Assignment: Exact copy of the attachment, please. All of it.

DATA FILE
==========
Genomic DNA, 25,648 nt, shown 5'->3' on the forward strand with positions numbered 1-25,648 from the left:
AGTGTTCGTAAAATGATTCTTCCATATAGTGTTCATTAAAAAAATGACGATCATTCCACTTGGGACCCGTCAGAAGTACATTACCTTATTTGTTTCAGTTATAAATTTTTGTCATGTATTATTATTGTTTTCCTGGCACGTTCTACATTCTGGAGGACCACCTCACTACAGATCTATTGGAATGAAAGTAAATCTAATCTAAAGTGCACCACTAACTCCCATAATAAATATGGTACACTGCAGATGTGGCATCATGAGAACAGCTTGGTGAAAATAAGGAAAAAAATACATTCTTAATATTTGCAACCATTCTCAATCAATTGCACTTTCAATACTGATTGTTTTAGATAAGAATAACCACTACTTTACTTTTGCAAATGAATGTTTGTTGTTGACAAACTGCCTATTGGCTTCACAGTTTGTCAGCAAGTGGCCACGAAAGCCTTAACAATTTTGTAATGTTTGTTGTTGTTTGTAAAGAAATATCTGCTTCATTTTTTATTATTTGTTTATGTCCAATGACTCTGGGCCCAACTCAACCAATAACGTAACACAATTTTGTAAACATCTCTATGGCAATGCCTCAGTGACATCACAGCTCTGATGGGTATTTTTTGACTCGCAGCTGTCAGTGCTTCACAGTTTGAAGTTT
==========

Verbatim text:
Genomic DNA, 25,648 nt, shown 5'->3' on the forward strand with positions numbered 1-25,648 from the left:
AGTGTTCGTAAAATGATTCTTCCATATAGTGTTCATTAAAAAAATGACGATCATTCCACTTGGGACCCGTCAGAAGTACATTACCTTATTTGTTTCAGTTATAAATTTTTGTCATGTATTATTATTGTTTTCCTGGCACGTTCTACATTCTGGAGGACCACCTCACTACAGATCTATTGGAATGAAAGTAAATCTAATCTAAAGTGCACCACTAACTCCCATAATAAATATGGTACACTGCAGATGTGGCATCATGAGAACAGCTTGGTGAAAATAAGGAAAAAAATACATTCTTAATATTTGCAACCATTCTCAATCAATTGCACTTTCAATACTGATTGTTTTAGATAAGAATAACCACTACTTTACTTTTGCAAATGAATGTTTGTTGTTGACAAACTGCCTATTGGCTTCACAGTTTGTCAGCAAGTGGCCACGAAAGCCTTAACAATTTTGTAATGTTTGTTGTTGTTTGTAAAGAAATATCTGCTTCATTTTTTATTATTTGTTTATGTCCAATGACTCTGGGCCCAACTCAACCAATAACGTAACACAATTTTGTAAACATCTCTATGGCAATGCCTCAGTGACATCACAGCTCTGATGGGTATTTTTTGACTCGCAGCTGTCAGTGCTTCACAGTTTGAAGTTT